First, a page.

In the final line of the poem Heaney’s character conveys the significance of his childhood experience picking blackberries. He introduces an air of naivety along with a sense or maturity: “Each year I hoped they’d keep, knew they would not.” Heaney uses a paradox here to highlight his sense of naivety as he continuously hopes for a miracle to make the berries last each year. However, he also conveys a level of maturity as he knows that the berries won’t keep. At this point in the poem we are able to recognise that many of the children will know that the berries won’t keep but they all quietly want to believe they could. Heaney’s disappointed tone in the final line of the poem is key in helping us to understand the theme of the harsh realities of life in contrast with Heaney’s childish hopes.

In conclusion, Heaney’s effective use of techniques such as word-choice, sentence structure, imagery, contrast and tone help to develop his childhood memory in which he goes blackberry picking. By developing this seemingly insignificant experience fully the reader is clearly able to understand the theme, Heaney’s childish hopes and dreams in contrast to the harsh realities of life. During the poem Heaney and his friend’s experience great excitement while picking the berries however this doesn’t last and transforms into disappointment and regret when the berries rot because of this the reader is compelled to feel sorry for Heaney and his friends.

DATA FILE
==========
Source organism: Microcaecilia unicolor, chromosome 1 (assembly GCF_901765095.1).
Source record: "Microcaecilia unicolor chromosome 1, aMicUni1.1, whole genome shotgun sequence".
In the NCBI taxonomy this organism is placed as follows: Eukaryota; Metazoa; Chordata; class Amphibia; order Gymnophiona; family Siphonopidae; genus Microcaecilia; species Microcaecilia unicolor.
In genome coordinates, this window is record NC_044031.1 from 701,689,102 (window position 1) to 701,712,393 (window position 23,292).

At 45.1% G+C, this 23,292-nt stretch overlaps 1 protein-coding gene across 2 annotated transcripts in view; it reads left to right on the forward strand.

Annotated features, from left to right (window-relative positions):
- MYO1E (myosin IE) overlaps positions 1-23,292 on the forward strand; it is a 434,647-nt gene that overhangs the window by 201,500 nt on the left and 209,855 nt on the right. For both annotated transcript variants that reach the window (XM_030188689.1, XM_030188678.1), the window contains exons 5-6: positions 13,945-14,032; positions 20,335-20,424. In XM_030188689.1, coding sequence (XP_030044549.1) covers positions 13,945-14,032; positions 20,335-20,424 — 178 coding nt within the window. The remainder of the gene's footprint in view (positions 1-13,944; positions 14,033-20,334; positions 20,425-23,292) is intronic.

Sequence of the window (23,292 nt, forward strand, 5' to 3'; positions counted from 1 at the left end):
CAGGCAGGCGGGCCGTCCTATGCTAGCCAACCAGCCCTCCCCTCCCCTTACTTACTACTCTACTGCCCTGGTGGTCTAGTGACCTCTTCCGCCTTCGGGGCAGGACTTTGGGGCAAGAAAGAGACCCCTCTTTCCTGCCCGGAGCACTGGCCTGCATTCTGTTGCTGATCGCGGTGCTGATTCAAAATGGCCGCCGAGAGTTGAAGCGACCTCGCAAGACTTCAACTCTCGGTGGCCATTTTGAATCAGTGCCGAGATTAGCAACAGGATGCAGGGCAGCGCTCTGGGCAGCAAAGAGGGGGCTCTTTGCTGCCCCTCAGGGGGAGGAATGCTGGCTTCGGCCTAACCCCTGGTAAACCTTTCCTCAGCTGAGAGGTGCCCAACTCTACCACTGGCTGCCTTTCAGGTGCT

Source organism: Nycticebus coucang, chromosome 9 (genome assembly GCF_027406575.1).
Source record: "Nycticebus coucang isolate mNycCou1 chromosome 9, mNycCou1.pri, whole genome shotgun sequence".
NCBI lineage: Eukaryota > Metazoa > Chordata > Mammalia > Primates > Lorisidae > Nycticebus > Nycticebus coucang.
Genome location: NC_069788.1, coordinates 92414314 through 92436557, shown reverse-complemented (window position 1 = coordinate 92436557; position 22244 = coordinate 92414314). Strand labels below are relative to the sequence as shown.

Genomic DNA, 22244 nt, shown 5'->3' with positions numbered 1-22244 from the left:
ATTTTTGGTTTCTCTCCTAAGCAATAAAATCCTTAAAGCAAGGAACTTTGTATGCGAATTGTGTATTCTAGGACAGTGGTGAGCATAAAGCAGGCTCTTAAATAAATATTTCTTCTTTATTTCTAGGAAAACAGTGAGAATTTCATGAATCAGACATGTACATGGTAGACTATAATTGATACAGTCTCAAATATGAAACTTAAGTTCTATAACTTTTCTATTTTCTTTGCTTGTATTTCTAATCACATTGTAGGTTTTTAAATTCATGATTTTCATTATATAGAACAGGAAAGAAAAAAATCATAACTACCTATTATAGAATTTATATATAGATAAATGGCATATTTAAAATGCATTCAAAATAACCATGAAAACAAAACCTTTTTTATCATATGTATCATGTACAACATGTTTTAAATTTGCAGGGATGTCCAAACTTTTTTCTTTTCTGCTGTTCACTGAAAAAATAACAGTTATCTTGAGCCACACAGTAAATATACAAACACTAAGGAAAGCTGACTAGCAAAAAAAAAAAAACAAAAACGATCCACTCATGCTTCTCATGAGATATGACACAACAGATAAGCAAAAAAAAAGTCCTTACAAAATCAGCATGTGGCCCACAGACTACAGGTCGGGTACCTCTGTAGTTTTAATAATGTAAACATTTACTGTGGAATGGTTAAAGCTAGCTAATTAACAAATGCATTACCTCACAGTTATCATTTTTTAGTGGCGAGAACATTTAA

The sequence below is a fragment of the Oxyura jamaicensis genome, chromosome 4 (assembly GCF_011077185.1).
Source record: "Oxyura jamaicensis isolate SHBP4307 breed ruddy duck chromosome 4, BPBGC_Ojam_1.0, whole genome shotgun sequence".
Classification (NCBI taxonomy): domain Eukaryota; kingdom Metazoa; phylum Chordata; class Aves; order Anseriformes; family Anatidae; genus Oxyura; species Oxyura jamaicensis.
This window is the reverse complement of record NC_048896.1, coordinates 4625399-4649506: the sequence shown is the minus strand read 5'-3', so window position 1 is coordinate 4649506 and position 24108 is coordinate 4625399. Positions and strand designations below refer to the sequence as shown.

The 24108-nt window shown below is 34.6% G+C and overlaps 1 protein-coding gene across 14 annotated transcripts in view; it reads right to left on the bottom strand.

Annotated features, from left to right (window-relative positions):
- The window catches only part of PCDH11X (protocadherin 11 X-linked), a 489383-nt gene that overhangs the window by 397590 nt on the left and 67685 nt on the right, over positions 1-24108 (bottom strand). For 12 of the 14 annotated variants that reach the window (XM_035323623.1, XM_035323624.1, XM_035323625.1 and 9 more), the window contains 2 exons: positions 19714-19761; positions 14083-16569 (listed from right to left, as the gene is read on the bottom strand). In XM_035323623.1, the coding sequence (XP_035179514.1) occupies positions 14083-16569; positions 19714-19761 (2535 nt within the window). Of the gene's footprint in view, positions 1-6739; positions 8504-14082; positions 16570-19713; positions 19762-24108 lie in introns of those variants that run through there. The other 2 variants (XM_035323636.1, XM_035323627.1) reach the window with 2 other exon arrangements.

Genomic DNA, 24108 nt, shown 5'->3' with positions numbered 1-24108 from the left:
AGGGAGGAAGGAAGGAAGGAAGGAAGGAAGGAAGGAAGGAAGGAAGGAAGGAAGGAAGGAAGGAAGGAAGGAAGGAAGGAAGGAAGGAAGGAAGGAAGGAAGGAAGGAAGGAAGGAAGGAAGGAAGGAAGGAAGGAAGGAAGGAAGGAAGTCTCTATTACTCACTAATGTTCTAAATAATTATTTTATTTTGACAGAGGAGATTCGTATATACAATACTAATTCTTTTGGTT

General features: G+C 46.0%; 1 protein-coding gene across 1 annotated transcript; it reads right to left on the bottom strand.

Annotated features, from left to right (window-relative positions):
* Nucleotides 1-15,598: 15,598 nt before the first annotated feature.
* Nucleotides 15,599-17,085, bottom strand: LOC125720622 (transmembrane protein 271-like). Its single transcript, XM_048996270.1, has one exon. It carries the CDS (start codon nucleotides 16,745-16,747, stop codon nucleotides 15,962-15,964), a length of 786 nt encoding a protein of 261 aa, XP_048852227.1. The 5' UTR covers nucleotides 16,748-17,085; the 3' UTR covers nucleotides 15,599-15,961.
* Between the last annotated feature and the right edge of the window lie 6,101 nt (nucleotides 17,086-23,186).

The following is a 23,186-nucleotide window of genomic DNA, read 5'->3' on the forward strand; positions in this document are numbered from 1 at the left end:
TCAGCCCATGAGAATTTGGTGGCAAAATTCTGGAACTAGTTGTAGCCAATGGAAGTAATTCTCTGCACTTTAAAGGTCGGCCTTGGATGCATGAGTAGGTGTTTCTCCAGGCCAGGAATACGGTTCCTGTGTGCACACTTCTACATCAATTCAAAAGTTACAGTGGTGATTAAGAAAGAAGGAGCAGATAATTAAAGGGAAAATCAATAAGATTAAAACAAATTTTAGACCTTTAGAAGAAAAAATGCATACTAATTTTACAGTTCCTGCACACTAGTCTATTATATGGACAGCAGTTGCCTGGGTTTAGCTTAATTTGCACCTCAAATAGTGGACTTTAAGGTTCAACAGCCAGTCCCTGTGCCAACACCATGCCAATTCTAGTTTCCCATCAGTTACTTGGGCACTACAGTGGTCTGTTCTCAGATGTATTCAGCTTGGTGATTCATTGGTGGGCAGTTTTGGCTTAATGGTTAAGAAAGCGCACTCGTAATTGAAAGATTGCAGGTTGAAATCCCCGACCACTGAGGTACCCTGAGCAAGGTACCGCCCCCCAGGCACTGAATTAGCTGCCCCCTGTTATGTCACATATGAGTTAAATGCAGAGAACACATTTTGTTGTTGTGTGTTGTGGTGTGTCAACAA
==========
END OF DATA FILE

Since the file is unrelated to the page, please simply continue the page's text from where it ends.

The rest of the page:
A critical reading of a classic Heaney poem

Seamus Heaney’s ‘Blackberry-Picking’ is one of the great twentieth-century poems about disappointment, or, more specifically, about that moment in our youth when we realise that things will never live up to our high expectations. Heaney uses the specific act of picking blackberries to explore this theme. You can read ‘Blackberry-Picking’ here; below we offer a brief analysis of Heaney’s poem in terms of its language, meaning, and principal themes.